Not satisfied with the income potential of his legal career, Munger began working on construction projects and real estate deals. He founded a new law office, Munger, Tolles & Hills, and, in 1962, started an investment partnership, Wheeler, Munger & Co., modeled on the ones Buffett had set up with his earliest investors in Omaha.
“Like Warren, I had a considerable passion to get rich,” Munger told Roger Lowenstein for Buffett: The Making of an American Capitalist, published in 1995. “Not because I wanted Ferraris — I wanted independence. I desperately wanted it. I thought it was undignified to have to send invoices to other people.”
His fateful introduction to Buffett had come during a 1959 visit home to Omaha. Though the precise venue of their first meeting was the subject of lore, it was clear they hit it off right away. In short order they were talking on the telephone almost daily and investing in the same companies and securities.
Their investments in Berkshire Hathaway began in 1962, when the company made men’s suit linings at textile mills in Massachusetts. Buffett took a controlling stake in 1965. Though the mills closed, Berkshire stuck around as the corporate vehicle for Buffett’s growing conglomerate of companies.
A crucial joint discovery was a company called Blue Chip Stamps, which ran popular redemption games offered by grocers and other retailers. Because stores paid for the stamps up front, and prizes were redeemed much later, Blue Chip at any given time was sitting on a stack of money, much like a bank does.
Using that pool of capital, Buffett and Munger bought controlling shares in See’s Candies, the Buffalo Evening News and Wesco Financial, the company Munger would lead.
In 1975, the US Securities and Exchange Commission alleged that Blue Chip Stamps had manipulated the price of Wesco because Buffett and Munger had persuaded its management to drop a merger plan. Blue Chip resolved the dispute by agreeing to pay former investors in Wesco a total of about $115,000, with no admission of guilt.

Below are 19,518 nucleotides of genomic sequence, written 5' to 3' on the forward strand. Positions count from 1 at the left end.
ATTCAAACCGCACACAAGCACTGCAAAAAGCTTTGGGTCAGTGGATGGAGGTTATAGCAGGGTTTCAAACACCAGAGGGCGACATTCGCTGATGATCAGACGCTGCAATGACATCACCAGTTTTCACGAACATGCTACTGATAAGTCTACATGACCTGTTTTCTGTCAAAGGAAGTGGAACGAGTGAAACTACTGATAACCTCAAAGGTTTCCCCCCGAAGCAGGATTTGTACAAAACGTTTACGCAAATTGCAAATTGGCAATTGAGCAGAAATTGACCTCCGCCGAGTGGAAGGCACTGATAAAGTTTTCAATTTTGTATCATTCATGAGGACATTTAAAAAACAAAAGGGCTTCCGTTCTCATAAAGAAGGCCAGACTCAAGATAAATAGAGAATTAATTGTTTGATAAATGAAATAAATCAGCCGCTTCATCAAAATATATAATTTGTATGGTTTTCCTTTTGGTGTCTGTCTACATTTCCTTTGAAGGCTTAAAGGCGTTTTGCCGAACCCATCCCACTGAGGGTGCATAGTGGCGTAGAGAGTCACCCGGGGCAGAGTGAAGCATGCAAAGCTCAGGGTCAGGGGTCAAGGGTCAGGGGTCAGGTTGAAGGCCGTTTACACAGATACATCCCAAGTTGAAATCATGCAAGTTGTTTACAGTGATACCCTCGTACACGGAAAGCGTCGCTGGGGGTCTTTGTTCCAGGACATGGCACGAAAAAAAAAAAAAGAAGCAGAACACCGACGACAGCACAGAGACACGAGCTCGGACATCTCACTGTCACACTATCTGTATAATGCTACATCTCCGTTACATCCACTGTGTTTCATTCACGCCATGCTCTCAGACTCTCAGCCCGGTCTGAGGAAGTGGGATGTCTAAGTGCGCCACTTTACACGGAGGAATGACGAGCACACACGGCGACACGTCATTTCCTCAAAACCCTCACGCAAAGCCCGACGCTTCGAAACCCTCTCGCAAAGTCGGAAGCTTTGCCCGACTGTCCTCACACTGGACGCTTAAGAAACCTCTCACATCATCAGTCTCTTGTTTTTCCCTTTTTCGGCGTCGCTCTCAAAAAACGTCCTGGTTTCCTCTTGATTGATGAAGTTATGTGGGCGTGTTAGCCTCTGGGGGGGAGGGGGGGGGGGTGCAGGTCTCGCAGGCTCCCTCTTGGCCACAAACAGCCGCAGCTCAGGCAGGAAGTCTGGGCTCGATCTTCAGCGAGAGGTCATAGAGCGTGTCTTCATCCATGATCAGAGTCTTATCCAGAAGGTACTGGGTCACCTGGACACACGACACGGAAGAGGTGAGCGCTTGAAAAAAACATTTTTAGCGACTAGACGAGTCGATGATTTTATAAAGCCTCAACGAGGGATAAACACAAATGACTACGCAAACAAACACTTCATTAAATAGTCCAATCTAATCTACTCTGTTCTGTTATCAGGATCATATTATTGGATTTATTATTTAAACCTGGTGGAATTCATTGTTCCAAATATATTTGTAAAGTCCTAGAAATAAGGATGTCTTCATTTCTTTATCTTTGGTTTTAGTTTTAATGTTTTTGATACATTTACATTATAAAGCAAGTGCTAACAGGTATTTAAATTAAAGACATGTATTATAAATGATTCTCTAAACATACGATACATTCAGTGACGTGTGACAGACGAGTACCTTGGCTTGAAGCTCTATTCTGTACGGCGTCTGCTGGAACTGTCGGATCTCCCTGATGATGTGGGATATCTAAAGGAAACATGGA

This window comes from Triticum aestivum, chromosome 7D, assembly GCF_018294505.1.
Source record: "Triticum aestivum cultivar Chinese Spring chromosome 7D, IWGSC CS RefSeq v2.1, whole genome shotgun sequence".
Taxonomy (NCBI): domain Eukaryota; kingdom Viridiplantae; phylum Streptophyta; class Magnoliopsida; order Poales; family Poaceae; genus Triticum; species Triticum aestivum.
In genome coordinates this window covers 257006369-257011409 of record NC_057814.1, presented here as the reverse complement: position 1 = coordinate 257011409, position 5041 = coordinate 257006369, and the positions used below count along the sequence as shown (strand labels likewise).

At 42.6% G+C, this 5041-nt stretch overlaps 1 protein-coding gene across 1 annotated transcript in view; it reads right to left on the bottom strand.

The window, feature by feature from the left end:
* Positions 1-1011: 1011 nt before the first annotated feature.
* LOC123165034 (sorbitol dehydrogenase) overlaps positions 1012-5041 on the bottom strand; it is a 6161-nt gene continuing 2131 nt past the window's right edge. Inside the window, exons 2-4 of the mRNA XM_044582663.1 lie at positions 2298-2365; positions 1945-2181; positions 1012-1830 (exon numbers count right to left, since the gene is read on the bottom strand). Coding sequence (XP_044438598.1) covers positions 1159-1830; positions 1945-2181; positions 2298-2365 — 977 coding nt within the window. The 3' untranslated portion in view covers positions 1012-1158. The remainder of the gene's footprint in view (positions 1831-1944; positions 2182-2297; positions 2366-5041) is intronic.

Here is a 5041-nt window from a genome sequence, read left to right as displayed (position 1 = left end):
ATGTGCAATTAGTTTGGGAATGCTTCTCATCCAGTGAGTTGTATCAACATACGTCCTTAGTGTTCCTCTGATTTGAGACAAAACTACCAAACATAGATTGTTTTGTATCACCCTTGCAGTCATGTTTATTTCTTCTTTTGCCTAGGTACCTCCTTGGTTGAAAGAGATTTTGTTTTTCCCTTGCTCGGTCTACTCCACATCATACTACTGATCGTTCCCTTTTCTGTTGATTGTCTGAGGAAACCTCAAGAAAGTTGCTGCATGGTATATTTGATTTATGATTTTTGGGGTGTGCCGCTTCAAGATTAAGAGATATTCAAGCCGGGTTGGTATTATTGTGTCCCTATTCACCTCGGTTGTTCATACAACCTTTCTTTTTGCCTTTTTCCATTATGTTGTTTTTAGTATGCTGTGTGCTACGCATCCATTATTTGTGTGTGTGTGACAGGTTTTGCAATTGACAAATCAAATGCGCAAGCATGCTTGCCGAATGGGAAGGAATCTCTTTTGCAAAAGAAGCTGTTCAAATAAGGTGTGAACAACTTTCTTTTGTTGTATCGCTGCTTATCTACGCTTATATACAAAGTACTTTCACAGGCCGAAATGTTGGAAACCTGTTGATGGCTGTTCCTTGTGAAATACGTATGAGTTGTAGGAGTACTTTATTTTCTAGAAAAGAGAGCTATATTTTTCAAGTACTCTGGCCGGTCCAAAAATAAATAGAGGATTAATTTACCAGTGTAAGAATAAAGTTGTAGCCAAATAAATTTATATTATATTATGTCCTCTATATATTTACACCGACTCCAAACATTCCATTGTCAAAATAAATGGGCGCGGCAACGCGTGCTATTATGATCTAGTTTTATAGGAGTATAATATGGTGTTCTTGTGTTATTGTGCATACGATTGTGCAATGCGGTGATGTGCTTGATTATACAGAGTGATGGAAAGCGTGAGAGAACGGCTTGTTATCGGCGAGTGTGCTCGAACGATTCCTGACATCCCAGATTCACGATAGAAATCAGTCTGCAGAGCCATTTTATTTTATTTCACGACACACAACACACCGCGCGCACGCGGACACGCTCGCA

The ordeal underscored the risks in Buffett and Munger having such complicated and overlapping financial interests. A years-long effort to simplify matters culminated in 1983 with Blue Chip Stamps merging into Berkshire. Munger, whose Berkshire stake rose to 2%, became Buffett’s vice chairman.
In recent years, Munger’s fans continued to travel to Los Angeles to ask him questions at annual meetings of Daily Journal Corp., a publishing company he led as chairman. He displayed his knack for investing by plowing the company’s money into temporarily beaten-down stocks like Wells Fargo & Co. during the depths of the 2008-2009 financial crisis.
Munger was for many years more bullish than Buffett when it came to investing in China. Berkshire became the biggest shareholder of Chinese automaker BYD Co., for instance, years after Munger began buying its stock, though Berkshire began trimming that stake in 2022.
Munger started sharing his vice chairman title at Berkshire in 2018 with two next-generation senior executives, Greg Abel and Ajit Jain, who were named to the board in a long-awaited sign of Buffett’s succession plans. Buffett subsequently identified Abel as his likely successor.
It was Munger who, three years earlier, had signaled the likely promotion of Abel and Jain with praise delivered in his signature fashion: with a backhanded swipe at the boss.
“In some important ways,” he wrote of the pair in 2015, “each is a better business executive than Buffett.”